Pop Cinema is a three-night program of films made in the context of Pop Art in England and the US, from the late 1950s to the early 1970s. While the influence of cinema is well known in the history of Pop Art, the production of cinema itself has been almost completely neglected. Many of the artists associated with Pop Art in the UK and the US made films, but only Andy Warhol’s films are well-known. Along with artist-produced films, a significant group of documentary films were also made about these artists, narrating the history of Pop as it was unfolding. Neither the artist-made films nor the documentaries have been properly acknowledged for their crucial contribution to the history of Pop Art. This will be the first program in the US to bring together a significant number of films made in the context of Pop Art.
In films whose editing was often hyperkinetic, featuring images of consumer goods and consumer life, appropriated directly from the mass-media, Pop Cinema brought the distractions of low culture into the realm of the avant-garde, demonstrating that critical purchase could be gained from re-shuffling the codes of consumption that had come to dominate everyday life. Long before MTV, live-mix video, or YouTube remixing, Pop Cinema offered an important early moment of recognition that there are pleasures to be found in the cinematic scrambling of high and low culture.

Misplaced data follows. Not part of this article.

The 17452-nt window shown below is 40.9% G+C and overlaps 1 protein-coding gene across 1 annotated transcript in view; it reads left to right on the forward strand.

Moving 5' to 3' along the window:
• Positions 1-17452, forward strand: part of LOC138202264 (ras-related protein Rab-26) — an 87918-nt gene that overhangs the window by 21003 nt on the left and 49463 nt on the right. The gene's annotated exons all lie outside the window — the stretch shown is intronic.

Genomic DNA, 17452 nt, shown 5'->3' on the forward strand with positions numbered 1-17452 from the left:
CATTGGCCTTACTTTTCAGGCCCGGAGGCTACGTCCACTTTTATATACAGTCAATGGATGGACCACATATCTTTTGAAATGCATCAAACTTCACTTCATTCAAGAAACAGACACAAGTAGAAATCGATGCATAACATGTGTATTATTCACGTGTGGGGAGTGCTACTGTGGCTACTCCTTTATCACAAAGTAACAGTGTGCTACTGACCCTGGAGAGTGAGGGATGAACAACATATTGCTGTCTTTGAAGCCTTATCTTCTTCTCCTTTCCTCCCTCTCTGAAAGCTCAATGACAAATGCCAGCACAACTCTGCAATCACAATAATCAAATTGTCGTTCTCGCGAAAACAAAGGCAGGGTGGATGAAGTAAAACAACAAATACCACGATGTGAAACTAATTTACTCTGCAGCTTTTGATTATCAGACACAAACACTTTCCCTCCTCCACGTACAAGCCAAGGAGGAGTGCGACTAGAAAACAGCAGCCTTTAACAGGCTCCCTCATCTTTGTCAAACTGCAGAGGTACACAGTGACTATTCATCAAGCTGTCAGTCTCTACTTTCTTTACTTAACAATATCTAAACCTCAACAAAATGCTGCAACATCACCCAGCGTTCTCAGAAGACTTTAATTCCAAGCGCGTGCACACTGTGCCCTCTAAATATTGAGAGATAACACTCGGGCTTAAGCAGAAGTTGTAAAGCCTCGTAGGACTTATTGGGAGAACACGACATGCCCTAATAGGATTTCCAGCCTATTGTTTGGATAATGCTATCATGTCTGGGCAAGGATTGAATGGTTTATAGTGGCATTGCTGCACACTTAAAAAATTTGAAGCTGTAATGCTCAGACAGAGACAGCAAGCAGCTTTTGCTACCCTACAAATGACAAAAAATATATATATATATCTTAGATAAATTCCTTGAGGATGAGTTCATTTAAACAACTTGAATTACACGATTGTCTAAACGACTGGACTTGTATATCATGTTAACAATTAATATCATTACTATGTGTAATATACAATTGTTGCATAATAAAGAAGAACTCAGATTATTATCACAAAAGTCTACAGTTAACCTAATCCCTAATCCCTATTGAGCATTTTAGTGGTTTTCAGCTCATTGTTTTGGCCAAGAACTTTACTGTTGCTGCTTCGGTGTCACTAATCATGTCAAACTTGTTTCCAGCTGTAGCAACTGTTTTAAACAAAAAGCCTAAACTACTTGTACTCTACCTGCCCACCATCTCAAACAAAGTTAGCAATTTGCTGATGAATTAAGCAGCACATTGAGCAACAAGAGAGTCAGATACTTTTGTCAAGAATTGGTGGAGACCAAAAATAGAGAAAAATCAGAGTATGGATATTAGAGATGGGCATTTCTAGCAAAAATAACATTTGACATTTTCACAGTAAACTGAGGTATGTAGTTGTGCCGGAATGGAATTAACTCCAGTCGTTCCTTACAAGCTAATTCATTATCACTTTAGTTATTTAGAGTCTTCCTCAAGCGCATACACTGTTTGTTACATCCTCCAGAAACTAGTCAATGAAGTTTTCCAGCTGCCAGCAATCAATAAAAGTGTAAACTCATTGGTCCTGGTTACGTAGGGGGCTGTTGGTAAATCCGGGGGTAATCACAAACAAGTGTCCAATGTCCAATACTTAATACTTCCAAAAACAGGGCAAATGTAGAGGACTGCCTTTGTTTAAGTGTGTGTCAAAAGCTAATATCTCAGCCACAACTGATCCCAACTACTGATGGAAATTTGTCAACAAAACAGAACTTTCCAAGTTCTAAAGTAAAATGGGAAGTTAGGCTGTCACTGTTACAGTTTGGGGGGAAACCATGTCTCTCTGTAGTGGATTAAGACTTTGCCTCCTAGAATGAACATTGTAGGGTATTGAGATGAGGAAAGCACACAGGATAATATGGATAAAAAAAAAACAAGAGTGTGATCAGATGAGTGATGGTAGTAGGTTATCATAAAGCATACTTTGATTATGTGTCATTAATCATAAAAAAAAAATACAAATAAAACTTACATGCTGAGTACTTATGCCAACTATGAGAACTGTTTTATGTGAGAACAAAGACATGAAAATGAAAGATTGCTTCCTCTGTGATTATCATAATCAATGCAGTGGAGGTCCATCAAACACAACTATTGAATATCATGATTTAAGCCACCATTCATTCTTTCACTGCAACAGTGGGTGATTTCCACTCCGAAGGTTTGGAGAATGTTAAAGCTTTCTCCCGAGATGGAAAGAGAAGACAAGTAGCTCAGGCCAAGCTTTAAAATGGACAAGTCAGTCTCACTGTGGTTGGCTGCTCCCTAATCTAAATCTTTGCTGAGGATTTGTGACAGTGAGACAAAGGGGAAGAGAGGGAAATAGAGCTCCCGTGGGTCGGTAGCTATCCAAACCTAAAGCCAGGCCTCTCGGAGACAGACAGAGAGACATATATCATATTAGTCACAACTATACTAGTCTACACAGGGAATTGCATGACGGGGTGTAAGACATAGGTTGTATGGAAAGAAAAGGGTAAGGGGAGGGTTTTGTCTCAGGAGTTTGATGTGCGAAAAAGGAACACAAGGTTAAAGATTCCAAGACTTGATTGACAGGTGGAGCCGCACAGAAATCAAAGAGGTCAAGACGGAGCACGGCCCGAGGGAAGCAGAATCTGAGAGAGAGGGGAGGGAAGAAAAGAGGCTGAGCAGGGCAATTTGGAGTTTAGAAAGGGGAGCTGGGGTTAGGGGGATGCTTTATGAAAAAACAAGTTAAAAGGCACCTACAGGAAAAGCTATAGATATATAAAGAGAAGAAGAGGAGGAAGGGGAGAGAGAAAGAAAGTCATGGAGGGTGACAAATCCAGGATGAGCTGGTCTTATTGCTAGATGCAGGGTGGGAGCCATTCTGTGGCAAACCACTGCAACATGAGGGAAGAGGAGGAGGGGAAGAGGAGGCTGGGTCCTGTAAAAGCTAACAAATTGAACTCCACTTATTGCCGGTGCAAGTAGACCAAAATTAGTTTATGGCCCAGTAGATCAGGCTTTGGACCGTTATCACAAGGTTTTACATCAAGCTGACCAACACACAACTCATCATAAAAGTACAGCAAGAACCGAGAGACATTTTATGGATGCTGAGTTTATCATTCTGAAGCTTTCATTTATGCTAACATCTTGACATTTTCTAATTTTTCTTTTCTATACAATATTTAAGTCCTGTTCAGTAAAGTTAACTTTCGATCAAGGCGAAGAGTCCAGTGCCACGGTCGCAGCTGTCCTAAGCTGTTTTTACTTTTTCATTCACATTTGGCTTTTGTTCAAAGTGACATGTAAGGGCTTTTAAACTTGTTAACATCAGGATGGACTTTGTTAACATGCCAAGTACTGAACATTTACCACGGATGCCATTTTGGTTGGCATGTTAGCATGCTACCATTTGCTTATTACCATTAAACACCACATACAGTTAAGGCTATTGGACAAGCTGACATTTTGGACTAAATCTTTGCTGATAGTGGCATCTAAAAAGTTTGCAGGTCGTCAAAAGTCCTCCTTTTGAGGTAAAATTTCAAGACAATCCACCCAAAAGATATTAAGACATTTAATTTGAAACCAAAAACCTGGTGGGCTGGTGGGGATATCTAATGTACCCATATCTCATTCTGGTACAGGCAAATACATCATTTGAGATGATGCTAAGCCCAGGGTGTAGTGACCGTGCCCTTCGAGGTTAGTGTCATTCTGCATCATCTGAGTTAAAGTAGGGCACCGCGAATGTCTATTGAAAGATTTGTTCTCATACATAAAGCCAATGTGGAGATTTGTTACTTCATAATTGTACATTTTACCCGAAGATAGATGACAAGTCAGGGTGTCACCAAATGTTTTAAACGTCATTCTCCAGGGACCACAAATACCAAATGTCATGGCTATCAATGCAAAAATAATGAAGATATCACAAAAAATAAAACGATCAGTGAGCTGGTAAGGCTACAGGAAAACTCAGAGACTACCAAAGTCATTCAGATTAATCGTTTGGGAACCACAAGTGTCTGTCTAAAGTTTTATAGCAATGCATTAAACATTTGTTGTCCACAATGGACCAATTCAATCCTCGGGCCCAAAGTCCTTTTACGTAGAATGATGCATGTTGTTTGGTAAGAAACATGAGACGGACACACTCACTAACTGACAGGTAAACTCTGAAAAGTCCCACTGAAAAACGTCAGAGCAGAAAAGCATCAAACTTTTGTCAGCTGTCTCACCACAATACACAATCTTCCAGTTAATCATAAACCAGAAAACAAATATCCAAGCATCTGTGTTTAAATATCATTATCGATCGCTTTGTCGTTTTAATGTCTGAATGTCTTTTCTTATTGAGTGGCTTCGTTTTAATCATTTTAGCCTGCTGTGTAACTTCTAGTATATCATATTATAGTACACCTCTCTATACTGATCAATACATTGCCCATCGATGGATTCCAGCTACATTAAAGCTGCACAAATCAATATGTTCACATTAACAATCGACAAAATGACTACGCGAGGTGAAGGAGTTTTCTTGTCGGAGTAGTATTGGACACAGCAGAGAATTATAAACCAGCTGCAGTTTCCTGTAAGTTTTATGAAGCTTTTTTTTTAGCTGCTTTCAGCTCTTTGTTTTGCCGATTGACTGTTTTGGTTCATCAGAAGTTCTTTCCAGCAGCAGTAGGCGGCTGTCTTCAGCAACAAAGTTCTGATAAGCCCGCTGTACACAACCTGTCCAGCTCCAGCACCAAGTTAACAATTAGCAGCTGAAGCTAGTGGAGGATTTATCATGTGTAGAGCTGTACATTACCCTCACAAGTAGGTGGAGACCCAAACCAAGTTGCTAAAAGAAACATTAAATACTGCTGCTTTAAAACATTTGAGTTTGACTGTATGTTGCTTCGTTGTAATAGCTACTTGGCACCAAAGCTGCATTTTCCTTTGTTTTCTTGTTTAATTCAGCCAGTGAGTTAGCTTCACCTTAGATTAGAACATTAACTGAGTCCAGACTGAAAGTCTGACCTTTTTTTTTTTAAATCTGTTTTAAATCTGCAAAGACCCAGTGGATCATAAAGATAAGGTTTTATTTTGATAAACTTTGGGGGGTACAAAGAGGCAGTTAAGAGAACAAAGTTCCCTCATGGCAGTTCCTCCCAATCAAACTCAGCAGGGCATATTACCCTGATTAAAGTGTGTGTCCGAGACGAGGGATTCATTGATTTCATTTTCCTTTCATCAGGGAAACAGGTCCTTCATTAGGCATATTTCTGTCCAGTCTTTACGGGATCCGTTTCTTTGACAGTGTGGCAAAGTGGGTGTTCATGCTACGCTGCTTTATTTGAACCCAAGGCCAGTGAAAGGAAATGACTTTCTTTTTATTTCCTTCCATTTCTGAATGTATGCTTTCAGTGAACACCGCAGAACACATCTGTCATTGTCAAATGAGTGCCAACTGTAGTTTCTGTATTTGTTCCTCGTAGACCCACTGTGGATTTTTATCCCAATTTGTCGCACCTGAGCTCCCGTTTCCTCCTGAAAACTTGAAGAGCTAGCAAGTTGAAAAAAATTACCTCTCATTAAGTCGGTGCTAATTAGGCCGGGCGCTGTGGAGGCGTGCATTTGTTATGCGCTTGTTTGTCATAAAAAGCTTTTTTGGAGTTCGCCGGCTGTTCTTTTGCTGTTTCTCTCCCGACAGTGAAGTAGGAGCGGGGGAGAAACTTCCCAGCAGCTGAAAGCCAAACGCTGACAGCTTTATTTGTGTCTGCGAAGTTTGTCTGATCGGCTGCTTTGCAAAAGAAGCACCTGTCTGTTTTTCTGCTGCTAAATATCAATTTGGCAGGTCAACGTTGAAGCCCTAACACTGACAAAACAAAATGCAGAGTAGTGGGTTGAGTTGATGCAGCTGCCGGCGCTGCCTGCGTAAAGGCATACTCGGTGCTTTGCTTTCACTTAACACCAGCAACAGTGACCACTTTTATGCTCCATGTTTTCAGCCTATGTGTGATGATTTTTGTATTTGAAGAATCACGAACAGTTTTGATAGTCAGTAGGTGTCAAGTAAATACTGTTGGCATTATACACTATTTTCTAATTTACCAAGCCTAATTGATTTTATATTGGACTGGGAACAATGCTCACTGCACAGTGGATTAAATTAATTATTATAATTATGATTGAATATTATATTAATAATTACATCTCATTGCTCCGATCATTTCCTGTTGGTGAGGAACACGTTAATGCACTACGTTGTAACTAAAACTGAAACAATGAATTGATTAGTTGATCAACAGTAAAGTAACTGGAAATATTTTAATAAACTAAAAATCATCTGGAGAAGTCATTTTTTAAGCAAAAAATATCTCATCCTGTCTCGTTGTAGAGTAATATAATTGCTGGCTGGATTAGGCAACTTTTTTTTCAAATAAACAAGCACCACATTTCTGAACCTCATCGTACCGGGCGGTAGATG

The Pop Cinema program gives attention, for the first time, to Pop Film as a genre. It features over five-hours of rarely-screened British and American films that operate at the intersection of popular culture, popular art and the cinematic avant-garde. Part One focuses on “UK Pop,” and includes films by and about members of the Independent Group, films by Jeff Keen and Derek Boshier, as well as Ken Russell’s documentary Pop Goes The Easel. Part Two focuses on “US Pop,” and includes works by Stan VanDerBeek, Kenneth Anger, Marie Menken, and many more. Part Three offers a panel on the topic of Pop and Cinema, with leading scholars in cinema studies and art history. The panel is followed by the screening of the feature-length film Daddy made by Peter Whitehead and Niki de Saint Phalle.
Curated by William Kaizen.